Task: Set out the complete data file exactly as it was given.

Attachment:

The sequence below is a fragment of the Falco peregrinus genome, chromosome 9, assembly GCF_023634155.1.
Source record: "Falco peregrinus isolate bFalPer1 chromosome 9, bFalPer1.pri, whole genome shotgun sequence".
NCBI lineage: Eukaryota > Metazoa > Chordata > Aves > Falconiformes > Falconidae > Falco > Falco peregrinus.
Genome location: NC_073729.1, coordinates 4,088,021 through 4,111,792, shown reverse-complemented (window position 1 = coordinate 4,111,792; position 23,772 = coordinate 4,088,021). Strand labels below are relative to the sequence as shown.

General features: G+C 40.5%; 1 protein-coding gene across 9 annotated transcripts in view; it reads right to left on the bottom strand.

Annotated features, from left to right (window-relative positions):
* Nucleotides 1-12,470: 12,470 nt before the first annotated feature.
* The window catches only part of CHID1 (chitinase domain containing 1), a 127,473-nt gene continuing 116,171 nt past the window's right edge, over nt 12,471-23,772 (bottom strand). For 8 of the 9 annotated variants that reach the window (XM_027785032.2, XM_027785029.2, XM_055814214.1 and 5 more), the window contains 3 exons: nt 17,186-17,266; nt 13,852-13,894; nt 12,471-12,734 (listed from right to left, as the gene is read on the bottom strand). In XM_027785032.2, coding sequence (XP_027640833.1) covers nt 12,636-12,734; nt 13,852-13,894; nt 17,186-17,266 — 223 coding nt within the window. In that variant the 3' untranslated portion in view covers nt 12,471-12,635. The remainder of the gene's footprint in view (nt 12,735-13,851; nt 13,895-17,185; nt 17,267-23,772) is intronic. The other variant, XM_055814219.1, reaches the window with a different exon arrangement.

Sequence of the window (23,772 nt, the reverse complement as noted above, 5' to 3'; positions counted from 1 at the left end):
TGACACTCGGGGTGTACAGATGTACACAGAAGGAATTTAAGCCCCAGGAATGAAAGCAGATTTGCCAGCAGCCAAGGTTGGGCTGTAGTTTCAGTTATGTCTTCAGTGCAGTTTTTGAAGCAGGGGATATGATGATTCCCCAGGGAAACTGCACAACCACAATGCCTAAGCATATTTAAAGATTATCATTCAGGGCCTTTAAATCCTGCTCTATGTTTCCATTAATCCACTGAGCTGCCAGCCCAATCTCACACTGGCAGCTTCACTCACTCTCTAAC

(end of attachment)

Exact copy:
The sequence below is a fragment of the Falco peregrinus genome, chromosome 9, assembly GCF_023634155.1.
Source record: "Falco peregrinus isolate bFalPer1 chromosome 9, bFalPer1.pri, whole genome shotgun sequence".
NCBI lineage: Eukaryota > Metazoa > Chordata > Aves > Falconiformes > Falconidae > Falco > Falco peregrinus.
Genome location: NC_073729.1, coordinates 4,088,021 through 4,111,792, shown reverse-complemented (window position 1 = coordinate 4,111,792; position 23,772 = coordinate 4,088,021). Strand labels below are relative to the sequence as shown.

General features: G+C 40.5%; 1 protein-coding gene across 9 annotated transcripts in view; it reads right to left on the bottom strand.

Annotated features, from left to right (window-relative positions):
* Nucleotides 1-12,470: 12,470 nt before the first annotated feature.
* The window catches only part of CHID1 (chitinase domain containing 1), a 127,473-nt gene continuing 116,171 nt past the window's right edge, over nt 12,471-23,772 (bottom strand). For 8 of the 9 annotated variants that reach the window (XM_027785032.2, XM_027785029.2, XM_055814214.1 and 5 more), the window contains 3 exons: nt 17,186-17,266; nt 13,852-13,894; nt 12,471-12,734 (listed from right to left, as the gene is read on the bottom strand). In XM_027785032.2, coding sequence (XP_027640833.1) covers nt 12,636-12,734; nt 13,852-13,894; nt 17,186-17,266 — 223 coding nt within the window. In that variant the 3' untranslated portion in view covers nt 12,471-12,635. The remainder of the gene's footprint in view (nt 12,735-13,851; nt 13,895-17,185; nt 17,267-23,772) is intronic. The other variant, XM_055814219.1, reaches the window with a different exon arrangement.

Sequence of the window (23,772 nt, the reverse complement as noted above, 5' to 3'; positions counted from 1 at the left end):
TGACACTCGGGGTGTACAGATGTACACAGAAGGAATTTAAGCCCCAGGAATGAAAGCAGATTTGCCAGCAGCCAAGGTTGGGCTGTAGTTTCAGTTATGTCTTCAGTGCAGTTTTTGAAGCAGGGGATATGATGATTCCCCAGGGAAACTGCACAACCACAATGCCTAAGCATATTTAAAGATTATCATTCAGGGCCTTTAAATCCTGCTCTATGTTTCCATTAATCCACTGAGCTGCCAGCCCAATCTCACACTGGCAGCTTCACTCACTCTCTAAC